Java is growing by leaps and bounds. New extensions for enterprise development, 2D graphics, servlets, speech, etc., are being added to it. This tremendous growth is making it tough for beginners as well as experts to keep themselves up to date.
With the growing popularity of Java for providing enterprise-wide e-business and e-commerce applications, a sudden requirement for a robust and user-friendly IDE has been felt by developers throughout the Java community.
Whether you're leading a team or working as a developer or as an independent consultant, your needs are always the same. Everybody wants to release the project as scheduled, with fewer bugs and good documentation, and without spending hours remembering various APIs.
Until now this was just a dream, but with the release of VisualAge 2.0 (Enterprise Edition) it has become a reality. VisualAge helps you - right from learning Java to building complex applications - with updated documentation. You can test new syntax without compiling the complete project and you can reduce the turnaround time for any bugs by using the powerful debugger. There's no need to remember syntax or use available coding help until the instance variable of a class.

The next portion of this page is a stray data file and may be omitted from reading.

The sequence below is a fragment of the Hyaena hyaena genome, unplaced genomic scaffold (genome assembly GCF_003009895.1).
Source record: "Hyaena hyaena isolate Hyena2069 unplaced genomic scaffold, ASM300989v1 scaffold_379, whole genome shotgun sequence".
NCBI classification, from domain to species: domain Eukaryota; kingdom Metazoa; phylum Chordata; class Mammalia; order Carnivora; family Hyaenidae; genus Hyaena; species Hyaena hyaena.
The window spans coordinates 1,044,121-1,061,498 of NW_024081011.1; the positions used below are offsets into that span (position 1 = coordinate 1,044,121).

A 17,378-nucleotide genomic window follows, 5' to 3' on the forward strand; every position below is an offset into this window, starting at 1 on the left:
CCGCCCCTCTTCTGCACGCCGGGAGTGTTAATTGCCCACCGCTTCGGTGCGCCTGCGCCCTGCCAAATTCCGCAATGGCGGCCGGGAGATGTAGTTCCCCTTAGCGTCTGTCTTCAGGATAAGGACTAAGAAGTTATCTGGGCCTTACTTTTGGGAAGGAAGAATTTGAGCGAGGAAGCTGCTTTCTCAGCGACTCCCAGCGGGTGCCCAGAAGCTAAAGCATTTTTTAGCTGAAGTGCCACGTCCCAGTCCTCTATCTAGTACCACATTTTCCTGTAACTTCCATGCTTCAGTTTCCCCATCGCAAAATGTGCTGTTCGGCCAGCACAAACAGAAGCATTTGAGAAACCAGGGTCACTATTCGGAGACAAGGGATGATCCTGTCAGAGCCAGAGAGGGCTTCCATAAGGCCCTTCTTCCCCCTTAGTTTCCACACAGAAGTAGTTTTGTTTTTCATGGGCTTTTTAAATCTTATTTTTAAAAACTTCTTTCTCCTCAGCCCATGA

VisualAge has a concept of repository, meaning a single file that stores all other files within itself. If you import a new Java or class file, VisualAge will add that file to its repository. The repository has a built-in source code control system in which all the classes and methods can be versioned.
Feature Set Available with VisualAge 2.0 (Enterprise Edition)